Saturday, January 31, 2009

Thomas Morris: The Conspiracy of the Bank Power with the Slave Power

Thomas Morris’s speech of February 9, 1839 displays tremendous power and moral passion. But it is also remarkable for the insight it gives into the connection between hard-money, anti-monopoly Democracy and Free Soil.

The Democracy tended to identify evil concentrations of power that, it contended, were bent on destroying liberty, and then sought to destroy them. Andrew Jackson’s campaign against the “Monster Bank” is, of course, the paradigm.

Thomas Morris thought in precisely those terms, and identified such a monster: “the slave power.” Henry Clay, in his speech of February 7, 1839, had estimated that the value of slave property in the nation was $12 Billion. Here, Morris contended, was a monstrous concentration of power whose tentacles stretched across the country and into the Senate, resulting, for example, in the grotesque Gag Rule:
[L]et the Senator from Kentucky reflect that the petition which he offered against our right was . . . received and ordered to be printed without a single dissenting voice; and I call on the Senate and the country to remember that the resolutions which I have offered on the same subject have not only been refused the printing, but have been laid upon the table without being debated or referred.

Posterity, which shall read the proceedings of this time, may well wonder what power could induce the Senate of the United States to proceed in such a strange and contradictory manner. Permit me to tell the country now what this power behind the throne, greater than the throne itself, is. It is the power of SLAVERY. It is a power, according to the calculations of the Senator from Kentucky, which owns $1,200,000,000 in human beings as property; and if money is power, this power is not to be conceived or calculated; a power which claims human property more than double the amount which the whole money of the world could purchase.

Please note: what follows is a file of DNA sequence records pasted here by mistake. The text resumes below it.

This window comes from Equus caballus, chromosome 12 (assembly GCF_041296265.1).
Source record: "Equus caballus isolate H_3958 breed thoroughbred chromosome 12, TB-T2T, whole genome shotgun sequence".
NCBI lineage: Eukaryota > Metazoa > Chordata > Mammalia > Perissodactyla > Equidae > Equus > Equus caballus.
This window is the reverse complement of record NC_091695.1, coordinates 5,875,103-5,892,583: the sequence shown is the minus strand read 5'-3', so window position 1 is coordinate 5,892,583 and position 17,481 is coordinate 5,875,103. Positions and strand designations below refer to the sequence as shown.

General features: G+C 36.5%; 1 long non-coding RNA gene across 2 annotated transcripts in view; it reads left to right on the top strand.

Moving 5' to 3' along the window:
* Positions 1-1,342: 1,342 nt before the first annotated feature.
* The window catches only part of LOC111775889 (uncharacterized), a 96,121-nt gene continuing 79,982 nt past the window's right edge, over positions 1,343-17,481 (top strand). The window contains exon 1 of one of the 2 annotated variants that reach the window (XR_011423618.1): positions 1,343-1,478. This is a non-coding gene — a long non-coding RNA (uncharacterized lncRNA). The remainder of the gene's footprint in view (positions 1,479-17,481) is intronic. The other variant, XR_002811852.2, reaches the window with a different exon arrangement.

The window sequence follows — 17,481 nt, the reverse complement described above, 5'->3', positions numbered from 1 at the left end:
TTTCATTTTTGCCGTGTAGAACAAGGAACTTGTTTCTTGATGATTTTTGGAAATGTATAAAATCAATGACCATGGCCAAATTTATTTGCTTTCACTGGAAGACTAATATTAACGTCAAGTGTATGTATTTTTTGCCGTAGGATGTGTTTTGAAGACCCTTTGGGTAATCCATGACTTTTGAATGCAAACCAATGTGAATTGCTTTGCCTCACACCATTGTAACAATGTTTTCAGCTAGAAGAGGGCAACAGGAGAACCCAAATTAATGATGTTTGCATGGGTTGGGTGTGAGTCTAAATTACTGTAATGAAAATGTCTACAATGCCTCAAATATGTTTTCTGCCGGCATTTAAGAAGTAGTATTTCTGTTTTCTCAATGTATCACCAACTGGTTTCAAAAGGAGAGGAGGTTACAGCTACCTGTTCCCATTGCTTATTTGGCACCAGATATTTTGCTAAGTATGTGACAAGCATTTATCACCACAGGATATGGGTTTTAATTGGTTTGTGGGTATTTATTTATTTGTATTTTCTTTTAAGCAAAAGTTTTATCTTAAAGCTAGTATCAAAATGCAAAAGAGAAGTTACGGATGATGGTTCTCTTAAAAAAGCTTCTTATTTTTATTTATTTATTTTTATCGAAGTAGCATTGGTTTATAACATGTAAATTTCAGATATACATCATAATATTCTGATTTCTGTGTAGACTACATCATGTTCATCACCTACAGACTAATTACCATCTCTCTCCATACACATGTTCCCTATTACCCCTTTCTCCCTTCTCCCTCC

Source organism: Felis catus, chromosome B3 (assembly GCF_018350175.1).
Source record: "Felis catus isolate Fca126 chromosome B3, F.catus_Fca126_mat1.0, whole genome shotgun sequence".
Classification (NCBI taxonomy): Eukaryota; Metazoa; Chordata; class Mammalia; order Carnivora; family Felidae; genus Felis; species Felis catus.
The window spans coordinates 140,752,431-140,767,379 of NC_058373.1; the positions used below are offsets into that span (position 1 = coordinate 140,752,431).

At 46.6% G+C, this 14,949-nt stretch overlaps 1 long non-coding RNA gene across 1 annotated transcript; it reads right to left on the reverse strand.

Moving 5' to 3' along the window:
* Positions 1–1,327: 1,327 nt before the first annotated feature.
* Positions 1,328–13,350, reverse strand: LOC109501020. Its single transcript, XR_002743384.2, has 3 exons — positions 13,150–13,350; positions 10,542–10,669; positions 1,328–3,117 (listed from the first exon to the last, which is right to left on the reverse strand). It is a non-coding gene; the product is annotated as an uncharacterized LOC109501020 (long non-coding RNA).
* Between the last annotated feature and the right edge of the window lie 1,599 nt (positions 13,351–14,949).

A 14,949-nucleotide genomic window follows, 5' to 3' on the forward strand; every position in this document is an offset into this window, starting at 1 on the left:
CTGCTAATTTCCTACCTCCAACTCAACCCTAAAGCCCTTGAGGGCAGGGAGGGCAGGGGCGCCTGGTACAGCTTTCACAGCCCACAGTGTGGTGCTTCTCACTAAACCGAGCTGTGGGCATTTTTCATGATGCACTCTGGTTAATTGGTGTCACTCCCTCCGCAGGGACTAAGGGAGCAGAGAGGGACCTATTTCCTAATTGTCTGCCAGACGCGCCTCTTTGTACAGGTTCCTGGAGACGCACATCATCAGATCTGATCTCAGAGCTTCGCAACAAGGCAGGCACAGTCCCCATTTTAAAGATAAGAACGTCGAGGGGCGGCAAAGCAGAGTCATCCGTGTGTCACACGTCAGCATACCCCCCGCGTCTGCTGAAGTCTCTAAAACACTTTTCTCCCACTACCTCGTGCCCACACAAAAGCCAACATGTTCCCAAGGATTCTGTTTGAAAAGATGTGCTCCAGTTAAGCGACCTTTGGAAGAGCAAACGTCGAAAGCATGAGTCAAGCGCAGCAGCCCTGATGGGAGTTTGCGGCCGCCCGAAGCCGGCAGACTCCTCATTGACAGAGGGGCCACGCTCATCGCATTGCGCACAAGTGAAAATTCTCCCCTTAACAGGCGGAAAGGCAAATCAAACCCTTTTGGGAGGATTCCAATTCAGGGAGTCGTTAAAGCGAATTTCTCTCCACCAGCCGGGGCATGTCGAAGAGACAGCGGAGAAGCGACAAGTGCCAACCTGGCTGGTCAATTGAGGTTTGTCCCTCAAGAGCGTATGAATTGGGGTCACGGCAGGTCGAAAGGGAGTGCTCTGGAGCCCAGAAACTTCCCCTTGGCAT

Morris drew precise parallels between the Bank Power and the Slave Power, and the remedy was the same: expose it and destroy it:
What can stand before this power? Truth, everlasting truth, will yet overthrow it. This power is aiming to govern the country, its constitution nad laws; but it is not certain of success, tremendous as it is . . .. Let it be borne in mind that the bank power some years since . . . had influence sufficient in this body, and upon this floor, to prevent the reception of petitions against the action of the Senate on their resolutions of censure against the President. The country took instant alarm, and the political complexion of this body was changed as soon as possible.

The same power, though double in means and in strength, is now doing the same thing. This is the array of power that even now is attempting such an unwarrantable course in this country; and the people are also now moving against the slave, as they formerly did against the bank power. It, too, begins to tremble for its safety.

Indeed, Morris warned, the two powers were even now conspiring to unite to destroy liberty:
But all will not do; these two powers must now be united; an amalgamation of the black power of the South with the white power of the North must take place, as either, separately, cannot succeed in the destruction of the liberty of speech and the press and the right of petition. Let me tell gentlemen that both united will never succeed. As I said on a former day, God forbid that they should ever rule this country. I have seen this billing and cooing between these different interests for some time past; I informed my private friends . . . that these powers were forming a union to overthrow the present [Van Buren] Administration . . ..